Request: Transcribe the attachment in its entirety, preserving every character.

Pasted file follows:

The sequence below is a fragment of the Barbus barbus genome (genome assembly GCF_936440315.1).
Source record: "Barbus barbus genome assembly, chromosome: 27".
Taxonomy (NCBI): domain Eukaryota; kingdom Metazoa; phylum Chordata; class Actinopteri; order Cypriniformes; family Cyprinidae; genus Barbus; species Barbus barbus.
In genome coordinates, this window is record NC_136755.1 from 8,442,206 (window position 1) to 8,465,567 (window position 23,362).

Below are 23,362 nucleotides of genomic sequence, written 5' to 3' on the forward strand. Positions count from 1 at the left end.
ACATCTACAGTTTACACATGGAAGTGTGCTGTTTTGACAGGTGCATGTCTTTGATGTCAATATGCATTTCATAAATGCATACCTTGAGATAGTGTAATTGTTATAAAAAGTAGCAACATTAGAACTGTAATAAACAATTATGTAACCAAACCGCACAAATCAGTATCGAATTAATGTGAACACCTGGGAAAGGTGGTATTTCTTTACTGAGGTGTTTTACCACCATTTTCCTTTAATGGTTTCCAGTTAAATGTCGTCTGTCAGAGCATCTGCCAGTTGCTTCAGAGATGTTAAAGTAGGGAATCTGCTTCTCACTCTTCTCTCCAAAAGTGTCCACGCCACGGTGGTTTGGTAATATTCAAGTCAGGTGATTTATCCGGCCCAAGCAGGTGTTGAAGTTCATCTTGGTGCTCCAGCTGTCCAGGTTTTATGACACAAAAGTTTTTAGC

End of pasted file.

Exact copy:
The sequence below is a fragment of the Barbus barbus genome (genome assembly GCF_936440315.1).
Source record: "Barbus barbus genome assembly, chromosome: 27".
Taxonomy (NCBI): domain Eukaryota; kingdom Metazoa; phylum Chordata; class Actinopteri; order Cypriniformes; family Cyprinidae; genus Barbus; species Barbus barbus.
In genome coordinates, this window is record NC_136755.1 from 8,442,206 (window position 1) to 8,465,567 (window position 23,362).

Below are 23,362 nucleotides of genomic sequence, written 5' to 3' on the forward strand. Positions count from 1 at the left end.
ACATCTACAGTTTACACATGGAAGTGTGCTGTTTTGACAGGTGCATGTCTTTGATGTCAATATGCATTTCATAAATGCATACCTTGAGATAGTGTAATTGTTATAAAAAGTAGCAACATTAGAACTGTAATAAACAATTATGTAACCAAACCGCACAAATCAGTATCGAATTAATGTGAACACCTGGGAAAGGTGGTATTTCTTTACTGAGGTGTTTTACCACCATTTTCCTTTAATGGTTTCCAGTTAAATGTCGTCTGTCAGAGCATCTGCCAGTTGCTTCAGAGATGTTAAAGTAGGGAATCTGCTTCTCACTCTTCTCTCCAAAAGTGTCCACGCCACGGTGGTTTGGTAATATTCAAGTCAGGTGATTTATCCGGCCCAAGCAGGTGTTGAAGTTCATCTTGGTGCTCCAGCTGTCCAGGTTTTATGACACAAAAGTTTTTAGC